HomeEnvironment & Climate NewsNew FERC Guidance Adds Climate Considerations to Natural Gas Pipeline Approval Process
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New FERC Guidance Adds Climate Considerations to Natural Gas Pipeline Approval Process

Plans to expand America’s network of natural gas pipelines to meet surging domestic and global demand for reliable energy suffered a setback when the Federal Energy Regulatory Commission (FERC) issued sweeping requirements that will force pipeline developers seeking permits to meet a strict climate change threshold.

The new guidelines, issued February 17, incorporate climate change considerations into FERC’s permitting process as never before and promise to subject proposed gas pipeline projects to a new level of litigation and delays.

FERC, which oversees the interstate transmission of electricity, natural gas, and oil, is composed of five members, three Democrats and two Republicans. All three Democrats supported the change, the two Republicans opposed it.

In addition to considering the interests of the developer’s existing customers, the project’s effect on existing pipelines and customers, and its environmental impact, the new guidelines require an assessment of the proposed project’s impact on landowners, environmental justice populations, surrounding communities, and the long-term direct and indirect effects on climate change from greenhouse gas emissions.

FERC’s revisions serve as an administrative replacement for the far-reaching climate provisions contained in the Biden administration-backed Build Back Better legislation, which has stalled in Congress.

Carbon Emissions “Threshold”

For the first time, FERC is quantifying natural gas projects’ greenhouse gas emissions by creating a threshold that deems them “significant.”

Effective for both new and pending natural gas projects, FERC says that projects emitting at least 100,000 metric tons per year of carbon dioxide equivalent would “have a significant impact on the environment.” Projects exceeding this threshold could still be approved if FERC determines that the benefits outweigh the costs, but they would have to await the conclusion of an environmental impact statement (EIS), a process that is far lengthier than a less rigorous environmental assessment.

The commission’s new policy means developers will have “difficulty in securing capital for proposed projects,” said FERC member James Danly, in a vigorous dissent from the new rules.

“It is foreseeable that the result will be a reliability crisis in areas that need the gas the most,” Danly said in a statement. “This arises from the uncertain criteria to be applied by the Commission, the delays in obtaining the Commission’s approval, and the resulting increases in cost – including the cost of mitigation. Individually and collectively, these could be so severe that a natural gas company might not be able to accept the conditions of its certificate and proceed with a project that is otherwise needed to maintain reliability.”

‘Prioritizing a Political Agenda’

FERC’s new standards for pipeline approval are “reckless,” said Sen. Joe Manchin (D-WV), chairman the Senate Energy and Natural Resources Committee, in a statement.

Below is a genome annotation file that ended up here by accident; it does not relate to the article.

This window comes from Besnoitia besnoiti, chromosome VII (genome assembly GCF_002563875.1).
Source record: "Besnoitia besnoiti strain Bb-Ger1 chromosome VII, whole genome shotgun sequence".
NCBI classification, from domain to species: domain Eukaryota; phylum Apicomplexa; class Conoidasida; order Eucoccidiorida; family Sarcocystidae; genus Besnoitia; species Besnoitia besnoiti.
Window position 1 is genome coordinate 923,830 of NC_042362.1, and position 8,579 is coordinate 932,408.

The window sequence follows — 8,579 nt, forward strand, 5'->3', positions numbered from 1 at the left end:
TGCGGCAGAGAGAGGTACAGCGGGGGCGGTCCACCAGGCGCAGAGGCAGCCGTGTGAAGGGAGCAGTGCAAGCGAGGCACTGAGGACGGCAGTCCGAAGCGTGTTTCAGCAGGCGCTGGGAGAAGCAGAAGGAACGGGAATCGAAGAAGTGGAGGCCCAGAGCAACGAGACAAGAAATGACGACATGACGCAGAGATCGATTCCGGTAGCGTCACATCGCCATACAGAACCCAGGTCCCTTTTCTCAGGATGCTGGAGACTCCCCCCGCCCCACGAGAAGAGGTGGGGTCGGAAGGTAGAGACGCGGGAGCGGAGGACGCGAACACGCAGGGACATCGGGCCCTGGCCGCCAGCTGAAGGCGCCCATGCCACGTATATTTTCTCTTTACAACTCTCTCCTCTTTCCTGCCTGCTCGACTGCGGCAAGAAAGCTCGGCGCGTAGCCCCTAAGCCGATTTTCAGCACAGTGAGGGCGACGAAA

“The Commission went too far by prioritizing a political agenda over their main mission – ensuring our nation’s energy reliability and security,” Manchin said. “The only thing they accomplished today was constructing additional road blocks that further delays building out the energy infrastructure our country desperately needs.

“Energy independence is our greatest geopolitical and economic tool and we cannot lose sight of that as instability rises around the world,” Manchin’s statement said.

FERC’s new guideline are “just the latest attack in Biden’s war on American energy,” said Sen. Sen. John Barrasso (R-WY), in a statement issued shortly after FERC issued its new rules.

“President Biden is trumpeting infrastructure at the same time his political appointees are working to kill energy infrastructure,” Barrasso said. “The Federal Energy Regulatory Commission is determined to make it nearly impossible for Americans to maintain or improve access to abundant and affordable supplies of natural gas.”

Inadequate Pipeline Infrastructure

Lack of sufficient natural gas infrastructure was a problem even before FERC adopted its new guidelines, says attorney Karen Moreau, former executive director of the American Petroleum Institute, New York.

“We are importing LNG from several countries into the Boston terminal due to the lack of pipeline capacity caused by then-New York Gov. Andrew Cuomo’s refusal to allow new pipelines,” said Moreau. “This has also led to a large increase of trucks on the road carrying propane to New England.

“The Tenneco gas pipeline terminates about 8 miles from my house near Albany, and that’s where they fuel up,” said Moreau. “So much for reducing emissions by increasing trucks on the road.”

Bonner R. Cohen, Ph.D., (bcohen@nationalcenter.org) is a senior fellow at the National Center for Public Policy Research and a senior policy analyst with the Committee for a Constructive Tomorrow.

Bonner R Cohen
Bonner R Cohen
Bonner R. Cohen is a senior fellow with the National Center for Public Policy Research, a position he has held since 2002.


  1. I thought that NEPA was the vehicle to determine environmental impacts and significance? This almost looks like a back door method to insure an EIS would be required on almost any pipeline project proposed…


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